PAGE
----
Gaz Top! (the older amongst you might get that reference…!) This was an auspicious occasion, as tonight marked my 23rd time of seeing Gaz Brookfield “live”, either in his solo acoustic guise, or with his excellent Company Of Thieves band in tow, thereby supplanting my 90’s-00’s “live” faves, the Mighty Seafood, atop my “Most Seen” live act list. Move over Messr’s Line, Hendrick and co., there’s a new leader in town! And in town indeed, for Gaz’ Autumn tour promoting new album “Lostfolk” inevitably included a date in Swindon (unfortunately on a school night at the 18+ Vic venue, so Logan couldn’t’ join me; he’ll have to wait for Salisbury next month for his Gaz fix!). Said record is an absolute corker as well; continuing the forward momentum from last album “I Know My Place”, “Lostfolk” is an utterly accomplished (dare I even say, mature…) body of work, featuring musings on the relentless march of time, mental health et al, as well as the usual buddy boy drinking songs, set to some relentless and incendiary powerpoppy punk rock (with a tad, nay, a soupcon of folk thrown in, of course). Easily his best work, I had to hear this “live” with a full band, so I snapped up a ticket for his December SWX full band show, as well as tonight (and Salisbury with Logan)!
But this one first; I headed up the hill for 8ish, running into Dave Franklin and meeting Rich and Ady, whence we 4 put the world of rock’n’roll to rights (of course). Wandered into the backroom venue (following Linda’s lusty bellow heralding the first act!) for opener Will Davies of The Flour Babies. Been meaning to check out his band properly for some time but we just keep missing each other, it seems… anyway, solo Will was a hushed, introspective prospect, with some glacial acoustic Americana which early doors recalled “Fables”-era REM and Sparklehorse’s quieter moments, then later on, the likes of Death Cab For Cutie! Small wonder then that the sole cover was an obscure Modest Mouse number, followed by an original which, according to Will, ripped said number off! Thematically, lots of lovelorn material delivered in an understated, conversational voice which gave the impression he’d been through the wringer a bit and maybe just needed a hug. Anyway, good start and I promise (once again!) to check out Flour Babies properly!
Gaz’ tour support Ben “B-Sydes” was next; Mr. Franklin had introduced us earlier and I’d commented on his “All Roads Lead To Frome” set a couple of years back (gig 1,036), which I found enjoyable if a little low-key. Well, straight from the outset Ben seemed determined to prove me wrong tonight, with a considerably more overt, upbeat and dynamic set. His second number (“about stupid decisions, as my life is held together by [them]”) kicked in with a Bragg-esque “New England” riff, segueing into a plaintive yet strident Dashboard Confessional delivery. “This Used To Be My City”’s understated woah-oh’s were the exception rather than the rule tonight, as this set bristled with upbeat, almost emo-esque numbers, delivered in Ben’s heavily nuanced vocals, which reminded me a bit of Placebo’s Brian Molko (!). At one stage he hopped off the stage and handed me his pick to play the last chord of a song (!!); on another occasion he paused a number midway through to pithily comment to a couple of unwelcome chatty Cathys, “I know the chords, I’m just waiting for people to shut the fuck up!”; and another rousing choral singalong was the feature of set highlight “The Desperate Dance”. Another emo-lite gallop concluded a startling and splendid support set. Well done Ben!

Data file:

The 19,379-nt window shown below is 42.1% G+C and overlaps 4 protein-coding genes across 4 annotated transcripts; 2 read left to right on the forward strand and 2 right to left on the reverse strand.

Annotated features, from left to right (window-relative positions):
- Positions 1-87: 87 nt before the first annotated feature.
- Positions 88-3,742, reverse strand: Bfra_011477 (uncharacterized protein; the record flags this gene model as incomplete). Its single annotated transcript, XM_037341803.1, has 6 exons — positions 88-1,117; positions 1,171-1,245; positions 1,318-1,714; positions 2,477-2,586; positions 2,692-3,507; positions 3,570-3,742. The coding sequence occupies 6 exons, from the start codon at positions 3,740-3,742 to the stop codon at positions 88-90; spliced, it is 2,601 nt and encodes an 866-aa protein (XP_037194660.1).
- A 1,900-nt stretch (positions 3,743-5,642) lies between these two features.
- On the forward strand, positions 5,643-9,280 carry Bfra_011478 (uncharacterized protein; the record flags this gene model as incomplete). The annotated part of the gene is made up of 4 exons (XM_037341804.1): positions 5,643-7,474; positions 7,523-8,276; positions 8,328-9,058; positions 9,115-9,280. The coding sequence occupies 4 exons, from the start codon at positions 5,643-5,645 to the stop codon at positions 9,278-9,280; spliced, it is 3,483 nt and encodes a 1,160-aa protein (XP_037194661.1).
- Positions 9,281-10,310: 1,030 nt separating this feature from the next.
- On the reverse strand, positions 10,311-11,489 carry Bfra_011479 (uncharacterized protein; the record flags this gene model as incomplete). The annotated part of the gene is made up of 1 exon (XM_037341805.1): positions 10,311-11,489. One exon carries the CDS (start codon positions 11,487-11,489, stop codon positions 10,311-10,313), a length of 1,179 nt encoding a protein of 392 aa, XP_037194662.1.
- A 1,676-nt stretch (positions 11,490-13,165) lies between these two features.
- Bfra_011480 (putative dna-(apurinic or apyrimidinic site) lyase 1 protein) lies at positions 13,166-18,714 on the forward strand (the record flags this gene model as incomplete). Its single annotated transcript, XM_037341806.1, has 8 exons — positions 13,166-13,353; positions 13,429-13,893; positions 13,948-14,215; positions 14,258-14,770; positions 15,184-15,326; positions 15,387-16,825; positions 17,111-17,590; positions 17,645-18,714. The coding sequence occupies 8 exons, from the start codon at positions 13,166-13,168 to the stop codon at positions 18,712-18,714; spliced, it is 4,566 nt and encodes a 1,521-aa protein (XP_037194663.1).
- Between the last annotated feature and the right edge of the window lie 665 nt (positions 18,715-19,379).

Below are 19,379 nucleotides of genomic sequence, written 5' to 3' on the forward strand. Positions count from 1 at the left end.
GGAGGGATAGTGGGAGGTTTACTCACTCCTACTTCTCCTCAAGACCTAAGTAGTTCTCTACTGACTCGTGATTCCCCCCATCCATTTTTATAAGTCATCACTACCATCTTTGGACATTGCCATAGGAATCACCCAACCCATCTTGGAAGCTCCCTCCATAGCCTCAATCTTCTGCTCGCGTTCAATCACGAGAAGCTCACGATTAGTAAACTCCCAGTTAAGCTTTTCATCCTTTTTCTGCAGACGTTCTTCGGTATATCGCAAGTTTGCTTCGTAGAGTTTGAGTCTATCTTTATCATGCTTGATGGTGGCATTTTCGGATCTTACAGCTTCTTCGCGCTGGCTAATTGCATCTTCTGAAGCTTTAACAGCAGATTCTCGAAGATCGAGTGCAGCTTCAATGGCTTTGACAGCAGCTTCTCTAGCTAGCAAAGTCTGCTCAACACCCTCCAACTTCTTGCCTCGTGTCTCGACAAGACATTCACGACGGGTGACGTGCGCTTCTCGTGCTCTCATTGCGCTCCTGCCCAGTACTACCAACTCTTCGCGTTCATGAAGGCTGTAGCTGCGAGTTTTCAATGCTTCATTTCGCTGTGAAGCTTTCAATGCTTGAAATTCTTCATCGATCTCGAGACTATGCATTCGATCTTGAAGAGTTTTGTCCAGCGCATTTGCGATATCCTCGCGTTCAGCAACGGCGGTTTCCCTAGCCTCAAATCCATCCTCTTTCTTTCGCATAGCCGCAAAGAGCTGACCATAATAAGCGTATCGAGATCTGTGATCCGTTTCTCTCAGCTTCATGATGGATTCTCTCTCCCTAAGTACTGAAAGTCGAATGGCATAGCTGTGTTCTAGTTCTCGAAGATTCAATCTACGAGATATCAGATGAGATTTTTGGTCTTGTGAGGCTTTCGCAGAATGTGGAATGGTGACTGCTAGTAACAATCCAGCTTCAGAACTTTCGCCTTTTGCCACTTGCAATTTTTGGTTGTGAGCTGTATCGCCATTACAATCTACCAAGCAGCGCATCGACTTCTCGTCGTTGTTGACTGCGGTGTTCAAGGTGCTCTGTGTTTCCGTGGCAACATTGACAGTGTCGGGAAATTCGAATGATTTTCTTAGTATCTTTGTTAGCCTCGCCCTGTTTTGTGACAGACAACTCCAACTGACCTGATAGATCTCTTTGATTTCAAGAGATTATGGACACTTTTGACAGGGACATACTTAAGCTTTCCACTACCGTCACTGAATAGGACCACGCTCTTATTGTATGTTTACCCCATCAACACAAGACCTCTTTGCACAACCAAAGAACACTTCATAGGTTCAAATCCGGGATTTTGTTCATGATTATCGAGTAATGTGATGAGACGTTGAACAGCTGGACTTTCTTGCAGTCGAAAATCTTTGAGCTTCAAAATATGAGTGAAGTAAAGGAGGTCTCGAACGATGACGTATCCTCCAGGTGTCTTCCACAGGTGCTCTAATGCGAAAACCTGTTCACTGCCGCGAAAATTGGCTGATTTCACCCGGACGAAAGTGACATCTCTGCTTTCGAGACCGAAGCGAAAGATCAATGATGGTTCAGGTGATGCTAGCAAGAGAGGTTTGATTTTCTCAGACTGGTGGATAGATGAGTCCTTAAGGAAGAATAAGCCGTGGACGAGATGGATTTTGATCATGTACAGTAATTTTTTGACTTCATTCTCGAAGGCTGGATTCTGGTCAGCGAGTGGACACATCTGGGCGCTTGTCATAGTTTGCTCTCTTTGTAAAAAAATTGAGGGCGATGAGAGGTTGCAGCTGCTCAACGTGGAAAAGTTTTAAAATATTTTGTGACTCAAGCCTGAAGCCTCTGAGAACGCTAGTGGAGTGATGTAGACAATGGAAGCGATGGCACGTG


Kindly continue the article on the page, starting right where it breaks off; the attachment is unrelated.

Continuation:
A quick chat with Ben as well as Gaz (manning the merch) as I bought Ben’s CD, then I took my spot down the front, house left for a change, for Gaz. Opening with “Pen To Paper”, his wry musings on writers block (!), he then commented on the “semi-circle of doubt”, the empty space near the front of the stage. Oddly for a Vic Gaz gig, this remained relatively unoccupied throughout, only myself and (later) Ed and Linda daring to get that close. No matter, title track “Lostfolk” was next up, Gaz giving it his usual full-on passionate delivery, all energy and attitude. Happily (for me at least), Gaz found space for ALL the numbers off the new album tonight (despite an earlier comment of “don’t you hate it when you see a band with a new album out and they just play the new stuff?”) as well as a smattering of old faves such as the enthusiastically-received “Tale Of Gunner Haines” and the intense roar of “Black Dog Day”, which had segued directly in from similarly-themed newie “Afterthought”. Before this early double, Gaz had promised to, “get the miserable shit out of the way early so we can concentrate on enjoying ourselves,” and was true to his word; slow-burn newie “Oalaero” had an entertaining intro chat about Gaz’ search for a pedal steel player for the CD version, which then inexplicably diverted into a discourse on the Vic’s blokes’ loo décor (“the then landlord asked us regulars if we had any spare porn! This was pre-internet days – spare porn, what’s that?”), a punky “Uneducated Guess” was breathtaking and brilliant, Gaz’ take on Frank Turner’s similarly themed “1933”, and after the almost melancholy “Just Another Day” finished the set, Gaz commented, “I’m not going offstage [to come back on again for the encore] as it’s just a cupboard – there’s no strippers or cocaine!”. A venomous “I’ve Paid My Money” was an encore highlight, before Gaz took to the dancefloor for final number “Great Minds Drink Alike”, conducting the singalong with Ben Sydes filling in for Jake Martin’s lines. A great way to end another great Gaz set!
It occurred to me that this 23rd time needed noting, so Gaz happily posed for a pic with me, before I bade farewell and headed off. A new leader, and with 2 more “live” Gaz outings before Christmas, he’ll be out of sight by New Year. And a well-deserved accolade for the Top Man Gaz!